Social Media Week is always a good time, but amidst this year’s usual bottle popping and network-y debauchery I spied one very serious message: Social is over.
Before you call me crazy, let me explain:
Everyone’s Doing it
First, an infographic that visual.ly pieced together from various statistics around the Web. Among the most interesting:
- Over 30% of the world’s population is on the Internet
- Over 80% of Americans use at least one social network
- Over half of those users follow a particular brand
- Facebook users alone share 4 billion times per day
Next, digital agency Beyond surveyed 2,000 social media users in the U.S. and UK about their sharing habits. The survey found that frictionless (a.k.a. automatic) sharing — Spotify songs shared to Facebook, for example — is on the rise. Numerically speaking, 67% of social media users have allowed an app to post to their profile without them doing more than listening to a song or reading an article.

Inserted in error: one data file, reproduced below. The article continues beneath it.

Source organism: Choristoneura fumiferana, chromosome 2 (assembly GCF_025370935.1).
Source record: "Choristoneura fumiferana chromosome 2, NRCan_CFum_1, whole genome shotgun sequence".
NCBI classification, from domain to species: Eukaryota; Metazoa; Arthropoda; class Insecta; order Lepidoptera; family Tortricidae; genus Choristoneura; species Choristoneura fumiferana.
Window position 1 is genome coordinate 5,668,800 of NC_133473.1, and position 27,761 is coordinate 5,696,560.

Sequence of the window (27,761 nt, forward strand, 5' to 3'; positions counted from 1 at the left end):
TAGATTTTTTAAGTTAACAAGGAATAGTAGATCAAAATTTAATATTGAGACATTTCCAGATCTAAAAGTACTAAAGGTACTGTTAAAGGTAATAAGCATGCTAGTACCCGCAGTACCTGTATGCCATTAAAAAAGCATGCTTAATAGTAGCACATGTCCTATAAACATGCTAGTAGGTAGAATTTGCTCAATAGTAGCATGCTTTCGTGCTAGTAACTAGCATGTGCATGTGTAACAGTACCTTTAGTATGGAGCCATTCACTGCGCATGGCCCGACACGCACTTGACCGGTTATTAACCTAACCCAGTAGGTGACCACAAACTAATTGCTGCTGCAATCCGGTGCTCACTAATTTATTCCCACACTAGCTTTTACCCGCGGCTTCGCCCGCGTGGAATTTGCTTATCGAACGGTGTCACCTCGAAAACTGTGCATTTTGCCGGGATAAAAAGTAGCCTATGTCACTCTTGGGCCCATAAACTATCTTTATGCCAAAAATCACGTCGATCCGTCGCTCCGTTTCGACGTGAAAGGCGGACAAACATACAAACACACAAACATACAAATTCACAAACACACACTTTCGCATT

Nobody Cares if You’re “Kind of a Big Deal”
Third, Facebook Global Brand Manager Paul Adams used his stage time to talk about why “influencer” is one of his least favorite words. It turns out that the number of followers you have doesn’t carry much weight, as every person can be influential given the right context.
“The people who have disproportionate influence over us are our closest friends and family,” he said. “They are the people who drive almost all of our purchase decisions. Many studies have shown that there’s very little correlation between how many connections someone has, and how influential they are.”
Social Media. Social Business. Business.
Add these up and Social isn’t over because nobody likes it anymore — Social is over because it’s becoming so finely ingrained with everything we do that it’s well on its way to no longer being a separate entity.
I think Robin Houghton (@robinhoughton) put it best: “In the future, we won’t be talking about social media or social business, just business. I’ve believed this for a long time: the job of social media specialists is ultimately to put themselves out of a job. Except of course, nothing will happen overnight. Euan Semple said he thought we were 5 – 10 years off the point when the majority of businesses ‘get’ social. That’s actually a very long time on the spectrum of technological change, but not in terms of people and business culture change.”
Thoughts? Let’s chat in the comments section below.